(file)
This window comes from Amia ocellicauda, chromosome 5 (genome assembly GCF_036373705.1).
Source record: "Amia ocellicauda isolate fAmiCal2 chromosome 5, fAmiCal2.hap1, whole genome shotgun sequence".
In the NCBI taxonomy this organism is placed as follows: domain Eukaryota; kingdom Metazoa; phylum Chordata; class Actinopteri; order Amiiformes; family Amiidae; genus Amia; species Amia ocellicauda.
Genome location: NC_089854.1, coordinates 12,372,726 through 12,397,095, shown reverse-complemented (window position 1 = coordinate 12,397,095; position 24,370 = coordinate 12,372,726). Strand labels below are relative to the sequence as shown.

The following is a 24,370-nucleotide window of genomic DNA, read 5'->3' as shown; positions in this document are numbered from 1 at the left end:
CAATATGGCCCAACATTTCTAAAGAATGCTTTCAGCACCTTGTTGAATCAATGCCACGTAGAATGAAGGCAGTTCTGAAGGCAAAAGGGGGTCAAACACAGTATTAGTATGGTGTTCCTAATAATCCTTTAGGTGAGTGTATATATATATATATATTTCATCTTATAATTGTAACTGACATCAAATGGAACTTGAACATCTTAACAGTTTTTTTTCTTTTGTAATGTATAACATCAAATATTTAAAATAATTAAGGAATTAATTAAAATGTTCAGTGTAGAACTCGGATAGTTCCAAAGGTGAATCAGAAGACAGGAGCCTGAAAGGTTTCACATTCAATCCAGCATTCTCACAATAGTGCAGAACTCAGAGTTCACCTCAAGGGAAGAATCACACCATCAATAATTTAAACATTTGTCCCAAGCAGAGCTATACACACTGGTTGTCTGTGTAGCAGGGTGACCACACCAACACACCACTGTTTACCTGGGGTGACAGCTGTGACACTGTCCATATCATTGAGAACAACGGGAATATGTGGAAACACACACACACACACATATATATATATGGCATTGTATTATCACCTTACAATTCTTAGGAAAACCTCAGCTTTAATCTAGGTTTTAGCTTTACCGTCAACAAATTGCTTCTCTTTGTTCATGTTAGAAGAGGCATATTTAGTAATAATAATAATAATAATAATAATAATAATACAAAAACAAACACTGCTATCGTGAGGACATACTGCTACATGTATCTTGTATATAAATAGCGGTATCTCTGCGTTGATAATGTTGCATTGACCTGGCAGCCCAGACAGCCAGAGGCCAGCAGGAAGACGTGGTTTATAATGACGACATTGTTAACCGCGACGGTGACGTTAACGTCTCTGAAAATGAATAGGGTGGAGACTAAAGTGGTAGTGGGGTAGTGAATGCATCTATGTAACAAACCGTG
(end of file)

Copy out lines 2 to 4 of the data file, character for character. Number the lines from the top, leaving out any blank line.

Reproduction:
Source record: "Amia ocellicauda isolate fAmiCal2 chromosome 5, fAmiCal2.hap1, whole genome shotgun sequence".
In the NCBI taxonomy this organism is placed as follows: domain Eukaryota; kingdom Metazoa; phylum Chordata; class Actinopteri; order Amiiformes; family Amiidae; genus Amia; species Amia ocellicauda.
Genome location: NC_089854.1, coordinates 12,372,726 through 12,397,095, shown reverse-complemented (window position 1 = coordinate 12,397,095; position 24,370 = coordinate 12,372,726). Strand labels below are relative to the sequence as shown.